American Bible

BibleInAmericaAny book that sets itself the task of addressing American culture has, it seems, a built-in obsolescence.  Culture shifts are radical and swift, and it would seem that distance is necessary for any serious analysis.  I am reminded of historian Barbara Tuchman’s opinion that history cannot be written without the passage of at least a half-century. We’re simply too close to the subject matter otherwise.  The Bible in America, edited by Nathan G. Hatch and Mark A. Noll, does not claim to be an analysis of the current situation, but it stands as a representative of how much has changed since the 1980’s.  The era in which the book was written is stamped all over it like the Preppy look or Doc Martens.  American culture was very different then.  Some of the contributors noted that the Bible, as we’ve often been told, is on its way out.  Elections of the new millennium would give the lie to that observation, and we might now argue the same, but I wonder if our view is long enough.
 
The source of my wonder is a basic observation.  The Bible was foundational for the idea of the United States.  Those who have joined the “melting pot” (willingly or unwillingly) have been brought into a soup whose stock is Bible flavored.  I’m not naive enough to think that it is undiluted or even anywhere near its original form, but as a former biblical scholar I’m sensitive to the motifs and themes of the Bible and I see them daily in undiminished numbers.  Transmutation is not the same as exodus.  I make no judgment whether this is a good or bad thing.  It simply is.  Those who think it is an exaggeration to put such prominence on the Bible in American culture should read the first couple of essays in this book.  It may have been that without the Bible the will to cross the dangerous water to an uncertain (and to many, catastrophic) future would not have been so pressing.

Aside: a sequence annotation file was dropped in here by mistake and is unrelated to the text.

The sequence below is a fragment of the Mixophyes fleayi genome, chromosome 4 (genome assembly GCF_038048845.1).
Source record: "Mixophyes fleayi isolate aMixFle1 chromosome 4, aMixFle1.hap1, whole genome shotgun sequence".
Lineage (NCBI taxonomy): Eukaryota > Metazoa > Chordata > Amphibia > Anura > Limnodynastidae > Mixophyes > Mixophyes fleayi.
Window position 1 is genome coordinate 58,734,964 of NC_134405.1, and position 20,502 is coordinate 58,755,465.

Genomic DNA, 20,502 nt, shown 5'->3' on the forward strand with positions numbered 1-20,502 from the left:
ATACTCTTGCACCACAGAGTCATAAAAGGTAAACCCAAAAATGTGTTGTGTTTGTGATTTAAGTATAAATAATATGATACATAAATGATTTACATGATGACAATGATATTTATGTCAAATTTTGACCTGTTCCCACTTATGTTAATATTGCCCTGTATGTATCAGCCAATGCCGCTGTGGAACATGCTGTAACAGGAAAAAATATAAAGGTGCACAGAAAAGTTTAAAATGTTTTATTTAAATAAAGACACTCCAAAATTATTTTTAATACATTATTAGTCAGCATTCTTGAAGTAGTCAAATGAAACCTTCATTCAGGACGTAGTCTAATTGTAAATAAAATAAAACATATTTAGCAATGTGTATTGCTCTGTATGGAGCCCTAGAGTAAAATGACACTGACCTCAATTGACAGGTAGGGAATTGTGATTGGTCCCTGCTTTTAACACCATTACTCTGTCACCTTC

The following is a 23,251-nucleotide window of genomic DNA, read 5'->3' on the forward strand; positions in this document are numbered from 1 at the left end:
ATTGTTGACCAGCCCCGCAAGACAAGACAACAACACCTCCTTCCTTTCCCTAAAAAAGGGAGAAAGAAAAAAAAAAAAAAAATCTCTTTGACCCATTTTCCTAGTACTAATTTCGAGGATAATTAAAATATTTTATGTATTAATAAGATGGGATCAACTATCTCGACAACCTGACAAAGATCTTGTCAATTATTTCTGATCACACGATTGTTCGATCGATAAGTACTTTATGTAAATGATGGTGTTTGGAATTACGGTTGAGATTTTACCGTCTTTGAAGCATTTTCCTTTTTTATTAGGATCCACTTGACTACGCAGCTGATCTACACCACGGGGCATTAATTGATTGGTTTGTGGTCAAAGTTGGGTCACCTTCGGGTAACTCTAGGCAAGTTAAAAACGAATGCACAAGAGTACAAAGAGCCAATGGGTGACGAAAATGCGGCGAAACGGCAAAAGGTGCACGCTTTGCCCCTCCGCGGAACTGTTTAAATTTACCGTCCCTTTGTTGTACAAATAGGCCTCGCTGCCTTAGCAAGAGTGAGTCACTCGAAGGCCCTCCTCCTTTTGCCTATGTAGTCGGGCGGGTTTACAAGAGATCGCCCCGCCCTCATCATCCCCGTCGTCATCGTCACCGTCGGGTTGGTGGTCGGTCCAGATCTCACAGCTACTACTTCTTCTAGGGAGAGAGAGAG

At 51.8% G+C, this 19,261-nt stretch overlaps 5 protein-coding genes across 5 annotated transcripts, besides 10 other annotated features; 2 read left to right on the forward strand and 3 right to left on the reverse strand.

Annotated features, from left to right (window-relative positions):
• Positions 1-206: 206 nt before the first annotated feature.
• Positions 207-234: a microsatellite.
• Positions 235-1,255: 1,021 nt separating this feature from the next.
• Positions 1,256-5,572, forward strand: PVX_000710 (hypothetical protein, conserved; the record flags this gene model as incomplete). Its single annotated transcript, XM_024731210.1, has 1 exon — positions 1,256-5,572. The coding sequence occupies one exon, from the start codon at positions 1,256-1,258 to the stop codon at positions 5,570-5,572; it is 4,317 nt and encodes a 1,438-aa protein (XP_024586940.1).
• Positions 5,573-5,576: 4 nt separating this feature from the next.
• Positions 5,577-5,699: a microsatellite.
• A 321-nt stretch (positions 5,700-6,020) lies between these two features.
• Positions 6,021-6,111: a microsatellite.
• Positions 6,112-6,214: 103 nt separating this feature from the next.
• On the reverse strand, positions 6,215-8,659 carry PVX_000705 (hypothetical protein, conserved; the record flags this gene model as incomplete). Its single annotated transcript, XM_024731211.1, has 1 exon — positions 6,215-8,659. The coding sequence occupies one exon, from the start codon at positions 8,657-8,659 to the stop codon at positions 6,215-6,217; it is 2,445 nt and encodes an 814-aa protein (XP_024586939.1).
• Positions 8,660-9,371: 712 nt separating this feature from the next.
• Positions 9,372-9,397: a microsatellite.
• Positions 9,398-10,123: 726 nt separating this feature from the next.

Like most collections of essays, this little volume has a grab bag of wisdom.  Reading it is like taking a stroll through the ’80’s again.  We seemed to know things with a certainty then that has all but vanished these three decades hence.  The Fundamentalist movement provided a Tea Party appropriate to Mad Hatters and White Rabbits alike.  Presidents declared that we were on Crusades again.  Megachurches have the budgets of small developing nations.  I’m not about to make any predictions for the future of the Bible here.  An observation, simple, but fairly obvious, will have to suffice.  Since colonial times, Americans have always had their Bible.  It hasn’t always been the same book, and it hasn’t always been interpreted in the same way, but it hasn’t ever gone away.  I can’t say about the future, but right now I’m about ready to put on my Ray-Bans listen to some Madonna.
 

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